Welsh rulers fought the English/Norman rule from 1066 to 1282, but even after the Welsh conquest by Edward I, other men stepped up to foment rebellion, some with more success than others.

One was Madog ap Llywelyn (1294-95):   Frustrated by high taxes, forced levies for Edward’s wars, misuse of power by his officers (sound familiar?), Madog rose to lead an organized rebellion at Michelmas in 1294, just as Edward was preparing to cross the English Channel for a continental campaign.  He immediately abandoned that plan and turned his attention to Wales.

Madog himself wasn’t particularly noble in his ideals–he was a distant relative of Llywelyn ap Gruffydd but who had not been an ally.  Back in 1256 the Prince of Wales dispossessed his family of their lands, they fled to England and to Edward.  Upon Llywelyn ap Gruffydd’s death, Madog expected a return to his fortunes, expectations which failed to materialize.  Madog’s forces overran Caernarfon and occupied the castle.  Other castles across Wales were besieged and many towns put to the flame, including Caerfphilly, Harlech, and Conwy.  Ultimately, of course, Edward’s armies defeated Madog’s and captured him.

A second was Llywelyn Bren in 1316 who rebelled against Edward II, somewhat despite himself.  His real argument was with Sir Payn Turberville whom Edward had appointed to rule Glamorgan after the death of its Earl.  As always seemed to be the case with these royal, English appointments, he was tyrannical and vicious.  Llywelyn made some statement to that effect, which Turberville reported to Edward II, who then called Llywelyn to account.  Instead of allowing Edward to hang him, he fled and fomented rebellion, although he ultimately surrendered rather than have the full weight of the Marche brought down on his countrymen’s head.  This page has a detailed description of what went on:

Ultimately, Hugh Despenser had Llywelyn removed from the Tower of London and murdered.

Then, of course, there’s Owain Glyndwr (Glendower) who gets his own post 🙂


Mortality Rates

No comments yet

Categories: Research, Tags: , , , , , , , , ,

One of the hard things about imagining oneself in the middle ages, or writing a character who lives then, is figuring out the odds of them living at all.  The median lifespan of an individual living in the US was 78.7 years in 2010, unchanged since 2004.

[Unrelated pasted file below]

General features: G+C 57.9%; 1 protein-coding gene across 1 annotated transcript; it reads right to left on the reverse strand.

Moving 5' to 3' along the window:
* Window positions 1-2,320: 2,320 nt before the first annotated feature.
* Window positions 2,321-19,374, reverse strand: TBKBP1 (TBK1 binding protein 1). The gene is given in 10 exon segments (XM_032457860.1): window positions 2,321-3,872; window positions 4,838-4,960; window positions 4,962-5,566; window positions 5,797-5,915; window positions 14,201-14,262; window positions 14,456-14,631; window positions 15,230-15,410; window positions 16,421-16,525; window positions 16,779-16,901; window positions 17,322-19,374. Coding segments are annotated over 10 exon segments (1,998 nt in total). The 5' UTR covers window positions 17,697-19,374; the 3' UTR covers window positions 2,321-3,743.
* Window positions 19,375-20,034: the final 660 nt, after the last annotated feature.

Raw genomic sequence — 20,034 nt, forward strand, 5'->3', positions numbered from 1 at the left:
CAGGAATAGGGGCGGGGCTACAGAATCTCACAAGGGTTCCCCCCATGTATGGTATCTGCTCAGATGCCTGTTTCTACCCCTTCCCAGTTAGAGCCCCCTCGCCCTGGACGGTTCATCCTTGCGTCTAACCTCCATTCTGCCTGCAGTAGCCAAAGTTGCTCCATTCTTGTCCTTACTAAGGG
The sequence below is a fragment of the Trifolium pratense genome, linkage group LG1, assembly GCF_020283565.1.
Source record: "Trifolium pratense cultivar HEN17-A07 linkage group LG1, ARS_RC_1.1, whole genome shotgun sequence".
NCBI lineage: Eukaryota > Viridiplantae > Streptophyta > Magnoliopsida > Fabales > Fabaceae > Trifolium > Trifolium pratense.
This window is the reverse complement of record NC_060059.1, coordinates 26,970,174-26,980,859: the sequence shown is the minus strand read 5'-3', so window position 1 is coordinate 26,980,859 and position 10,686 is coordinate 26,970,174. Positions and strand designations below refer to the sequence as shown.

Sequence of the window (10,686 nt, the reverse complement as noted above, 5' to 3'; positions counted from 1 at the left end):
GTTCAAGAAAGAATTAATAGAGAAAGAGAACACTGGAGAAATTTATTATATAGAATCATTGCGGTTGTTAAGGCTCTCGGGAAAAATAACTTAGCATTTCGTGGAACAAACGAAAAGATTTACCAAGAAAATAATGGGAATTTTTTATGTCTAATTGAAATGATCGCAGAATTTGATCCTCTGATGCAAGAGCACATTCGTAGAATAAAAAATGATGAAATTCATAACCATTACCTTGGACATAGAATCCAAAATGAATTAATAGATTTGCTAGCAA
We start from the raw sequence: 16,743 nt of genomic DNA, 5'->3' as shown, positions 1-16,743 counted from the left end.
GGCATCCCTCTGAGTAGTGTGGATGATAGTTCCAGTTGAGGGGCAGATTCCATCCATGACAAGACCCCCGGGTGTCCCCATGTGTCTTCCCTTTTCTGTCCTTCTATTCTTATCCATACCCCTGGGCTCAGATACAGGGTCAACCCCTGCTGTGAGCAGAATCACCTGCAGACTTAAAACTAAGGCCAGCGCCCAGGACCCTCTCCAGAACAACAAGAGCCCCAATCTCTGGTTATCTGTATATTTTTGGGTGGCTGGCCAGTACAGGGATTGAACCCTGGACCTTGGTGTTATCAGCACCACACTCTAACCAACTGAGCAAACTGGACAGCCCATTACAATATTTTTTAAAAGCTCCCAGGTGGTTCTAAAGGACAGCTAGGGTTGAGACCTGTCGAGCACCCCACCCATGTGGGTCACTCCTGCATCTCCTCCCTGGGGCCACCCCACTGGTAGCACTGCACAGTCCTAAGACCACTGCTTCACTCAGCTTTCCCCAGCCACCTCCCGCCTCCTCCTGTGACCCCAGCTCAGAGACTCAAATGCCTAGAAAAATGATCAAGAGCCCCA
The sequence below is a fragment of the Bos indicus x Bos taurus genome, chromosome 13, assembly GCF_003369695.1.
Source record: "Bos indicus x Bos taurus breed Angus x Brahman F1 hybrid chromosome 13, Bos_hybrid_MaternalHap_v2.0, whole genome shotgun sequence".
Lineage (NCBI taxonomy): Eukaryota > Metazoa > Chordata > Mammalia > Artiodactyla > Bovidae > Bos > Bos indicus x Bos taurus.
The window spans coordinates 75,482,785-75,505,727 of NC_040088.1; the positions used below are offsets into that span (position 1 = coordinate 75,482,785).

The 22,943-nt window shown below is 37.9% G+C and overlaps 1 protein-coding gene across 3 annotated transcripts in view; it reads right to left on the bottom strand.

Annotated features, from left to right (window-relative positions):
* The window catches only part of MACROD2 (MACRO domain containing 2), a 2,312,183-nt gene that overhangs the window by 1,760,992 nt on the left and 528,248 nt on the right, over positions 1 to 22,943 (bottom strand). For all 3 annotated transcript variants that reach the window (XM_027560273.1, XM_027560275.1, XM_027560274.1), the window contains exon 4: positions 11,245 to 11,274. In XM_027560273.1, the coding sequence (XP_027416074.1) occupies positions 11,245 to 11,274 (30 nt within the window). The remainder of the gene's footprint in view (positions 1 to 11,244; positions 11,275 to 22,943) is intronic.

I’ve posted before about life expectancy in the Middle ages ( and, indicating that among the elite, both men and women–if they survived childhood–couldn’t reasonably expect to live out of their forties.  Some people did, but what were the mechanisms that kept mortality high?

Mortality rate is a measure of the number of deaths (in general, or due to a specific cause) in some population, scaled to the size of that population, per unit time. Mortality rate is typically expressed in units of deaths per 1000 individuals per year; thus, a mortality rate of 9.5 in a population of 100,000 would mean 950 deaths per year in that entire population, or 0.95% out of the total.”

Some of the more immediate causes of early death are war, maternal mortality, and disease.

War:  War wasn’t necessarily more common in the middle ages, if the 20th and 21st centuries are anything to go by.  At the same time, it’s been over 100 years since a war took place within the borders of the United States.   One of the cruelties of war is that if it occurs on farmland and in villages, crops can’t be sown and people starve.  They might not die from battle itself, but they die from its repercussions.  From my reading of the Chronicle of the Princes, war in some measure was nearly constant, up through the death of Llywelyn ap Gruffydd in 1282 and beyond (because then Welshmen were recruited to fight in Edward’s war against Scotland).